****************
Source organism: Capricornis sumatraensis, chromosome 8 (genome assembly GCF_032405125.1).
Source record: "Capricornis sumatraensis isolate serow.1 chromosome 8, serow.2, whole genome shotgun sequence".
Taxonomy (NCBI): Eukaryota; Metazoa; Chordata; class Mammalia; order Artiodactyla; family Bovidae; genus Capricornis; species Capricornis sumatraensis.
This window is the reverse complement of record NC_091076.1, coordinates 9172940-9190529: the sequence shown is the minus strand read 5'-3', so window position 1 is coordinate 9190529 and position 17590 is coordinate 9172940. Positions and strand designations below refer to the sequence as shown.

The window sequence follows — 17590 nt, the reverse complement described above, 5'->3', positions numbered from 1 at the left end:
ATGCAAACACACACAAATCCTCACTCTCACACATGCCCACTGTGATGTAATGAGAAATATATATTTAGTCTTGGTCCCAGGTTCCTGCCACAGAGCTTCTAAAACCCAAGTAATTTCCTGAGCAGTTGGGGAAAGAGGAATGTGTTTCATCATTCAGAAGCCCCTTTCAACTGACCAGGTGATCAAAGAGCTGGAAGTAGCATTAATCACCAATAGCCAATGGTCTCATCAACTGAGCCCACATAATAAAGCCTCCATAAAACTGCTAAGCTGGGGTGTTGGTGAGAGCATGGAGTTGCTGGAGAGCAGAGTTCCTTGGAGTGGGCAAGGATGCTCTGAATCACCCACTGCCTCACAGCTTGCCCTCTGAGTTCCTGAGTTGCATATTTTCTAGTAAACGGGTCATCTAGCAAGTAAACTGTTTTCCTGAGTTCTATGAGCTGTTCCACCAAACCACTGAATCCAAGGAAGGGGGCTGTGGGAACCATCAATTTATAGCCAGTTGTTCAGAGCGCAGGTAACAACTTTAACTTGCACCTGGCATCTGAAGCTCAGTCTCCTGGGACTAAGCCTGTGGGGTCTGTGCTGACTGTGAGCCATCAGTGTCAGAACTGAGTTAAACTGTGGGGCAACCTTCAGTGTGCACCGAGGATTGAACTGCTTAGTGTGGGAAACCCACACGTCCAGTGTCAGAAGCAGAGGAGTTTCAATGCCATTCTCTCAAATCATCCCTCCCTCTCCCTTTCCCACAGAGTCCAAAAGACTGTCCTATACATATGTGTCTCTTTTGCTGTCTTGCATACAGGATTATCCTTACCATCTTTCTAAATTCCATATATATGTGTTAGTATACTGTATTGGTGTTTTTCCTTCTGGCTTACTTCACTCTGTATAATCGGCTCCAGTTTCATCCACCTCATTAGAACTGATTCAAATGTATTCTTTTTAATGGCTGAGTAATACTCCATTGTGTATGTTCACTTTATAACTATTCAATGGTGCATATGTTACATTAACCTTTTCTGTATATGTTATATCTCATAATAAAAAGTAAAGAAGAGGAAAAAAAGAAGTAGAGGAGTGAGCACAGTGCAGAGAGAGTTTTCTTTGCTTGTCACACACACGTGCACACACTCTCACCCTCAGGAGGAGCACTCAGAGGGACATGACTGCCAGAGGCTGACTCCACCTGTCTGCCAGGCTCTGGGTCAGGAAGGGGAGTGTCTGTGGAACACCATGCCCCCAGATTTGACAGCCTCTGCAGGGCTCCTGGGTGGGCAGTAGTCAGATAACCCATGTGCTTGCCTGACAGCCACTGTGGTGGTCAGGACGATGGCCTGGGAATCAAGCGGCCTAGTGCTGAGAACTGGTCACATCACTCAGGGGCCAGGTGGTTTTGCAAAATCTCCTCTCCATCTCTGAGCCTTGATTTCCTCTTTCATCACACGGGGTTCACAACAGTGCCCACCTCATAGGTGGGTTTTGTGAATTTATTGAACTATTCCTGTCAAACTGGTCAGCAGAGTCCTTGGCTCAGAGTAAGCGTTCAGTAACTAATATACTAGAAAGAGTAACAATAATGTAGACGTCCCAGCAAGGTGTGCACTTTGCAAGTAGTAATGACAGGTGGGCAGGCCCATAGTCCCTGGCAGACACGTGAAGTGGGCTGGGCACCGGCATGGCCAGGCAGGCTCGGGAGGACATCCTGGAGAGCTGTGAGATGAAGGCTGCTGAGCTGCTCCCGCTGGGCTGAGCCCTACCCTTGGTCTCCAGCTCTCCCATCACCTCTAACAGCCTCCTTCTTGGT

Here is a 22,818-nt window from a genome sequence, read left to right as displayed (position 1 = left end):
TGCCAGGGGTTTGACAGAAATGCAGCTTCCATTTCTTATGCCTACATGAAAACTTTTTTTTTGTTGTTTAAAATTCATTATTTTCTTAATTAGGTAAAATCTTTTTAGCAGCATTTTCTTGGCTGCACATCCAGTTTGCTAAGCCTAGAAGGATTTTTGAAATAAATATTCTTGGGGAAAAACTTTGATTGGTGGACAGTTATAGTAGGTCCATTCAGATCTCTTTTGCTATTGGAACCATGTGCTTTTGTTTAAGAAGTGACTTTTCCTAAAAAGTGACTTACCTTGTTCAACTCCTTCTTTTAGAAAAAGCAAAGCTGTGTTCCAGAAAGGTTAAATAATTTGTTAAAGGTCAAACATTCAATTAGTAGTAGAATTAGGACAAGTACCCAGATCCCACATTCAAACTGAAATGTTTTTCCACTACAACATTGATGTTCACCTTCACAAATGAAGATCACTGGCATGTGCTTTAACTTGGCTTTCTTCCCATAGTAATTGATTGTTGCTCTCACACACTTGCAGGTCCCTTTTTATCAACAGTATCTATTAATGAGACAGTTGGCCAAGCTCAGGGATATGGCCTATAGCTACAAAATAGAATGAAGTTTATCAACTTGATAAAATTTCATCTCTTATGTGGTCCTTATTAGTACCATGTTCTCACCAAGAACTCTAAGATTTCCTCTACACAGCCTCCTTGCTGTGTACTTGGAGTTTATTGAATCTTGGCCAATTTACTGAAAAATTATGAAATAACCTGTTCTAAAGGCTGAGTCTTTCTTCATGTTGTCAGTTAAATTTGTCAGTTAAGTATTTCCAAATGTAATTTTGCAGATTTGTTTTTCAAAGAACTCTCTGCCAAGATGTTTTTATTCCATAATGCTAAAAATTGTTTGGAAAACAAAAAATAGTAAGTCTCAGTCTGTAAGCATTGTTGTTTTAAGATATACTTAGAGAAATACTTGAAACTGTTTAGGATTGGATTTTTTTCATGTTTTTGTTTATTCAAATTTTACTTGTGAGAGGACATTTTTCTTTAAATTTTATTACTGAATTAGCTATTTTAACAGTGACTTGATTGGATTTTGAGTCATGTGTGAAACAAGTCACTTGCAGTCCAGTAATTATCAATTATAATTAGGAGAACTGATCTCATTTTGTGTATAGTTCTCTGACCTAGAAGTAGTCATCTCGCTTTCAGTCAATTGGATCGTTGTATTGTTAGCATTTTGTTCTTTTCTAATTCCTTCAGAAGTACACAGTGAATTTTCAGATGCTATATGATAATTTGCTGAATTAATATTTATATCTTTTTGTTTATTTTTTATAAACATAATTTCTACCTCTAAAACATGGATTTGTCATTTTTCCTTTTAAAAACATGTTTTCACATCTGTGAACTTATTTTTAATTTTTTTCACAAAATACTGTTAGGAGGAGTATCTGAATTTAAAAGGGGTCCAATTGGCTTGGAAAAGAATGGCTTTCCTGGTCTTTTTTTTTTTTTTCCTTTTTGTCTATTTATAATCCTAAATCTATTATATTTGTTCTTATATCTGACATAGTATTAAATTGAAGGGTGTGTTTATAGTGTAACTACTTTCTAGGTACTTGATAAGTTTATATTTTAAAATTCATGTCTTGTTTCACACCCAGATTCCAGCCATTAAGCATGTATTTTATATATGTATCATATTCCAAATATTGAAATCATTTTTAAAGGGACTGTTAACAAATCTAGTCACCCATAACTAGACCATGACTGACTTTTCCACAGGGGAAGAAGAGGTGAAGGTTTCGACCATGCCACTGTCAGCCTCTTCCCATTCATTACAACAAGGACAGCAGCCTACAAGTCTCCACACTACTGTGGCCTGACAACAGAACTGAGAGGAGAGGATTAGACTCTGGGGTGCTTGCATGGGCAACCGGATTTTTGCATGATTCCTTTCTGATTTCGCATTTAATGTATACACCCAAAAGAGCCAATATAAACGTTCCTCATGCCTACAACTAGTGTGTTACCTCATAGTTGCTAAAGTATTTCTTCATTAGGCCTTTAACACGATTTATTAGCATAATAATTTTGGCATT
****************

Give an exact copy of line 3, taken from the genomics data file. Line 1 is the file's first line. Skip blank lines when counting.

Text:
Taxonomy (NCBI): Eukaryota; Metazoa; Chordata; class Mammalia; order Artiodactyla; family Bovidae; genus Capricornis; species Capricornis sumatraensis.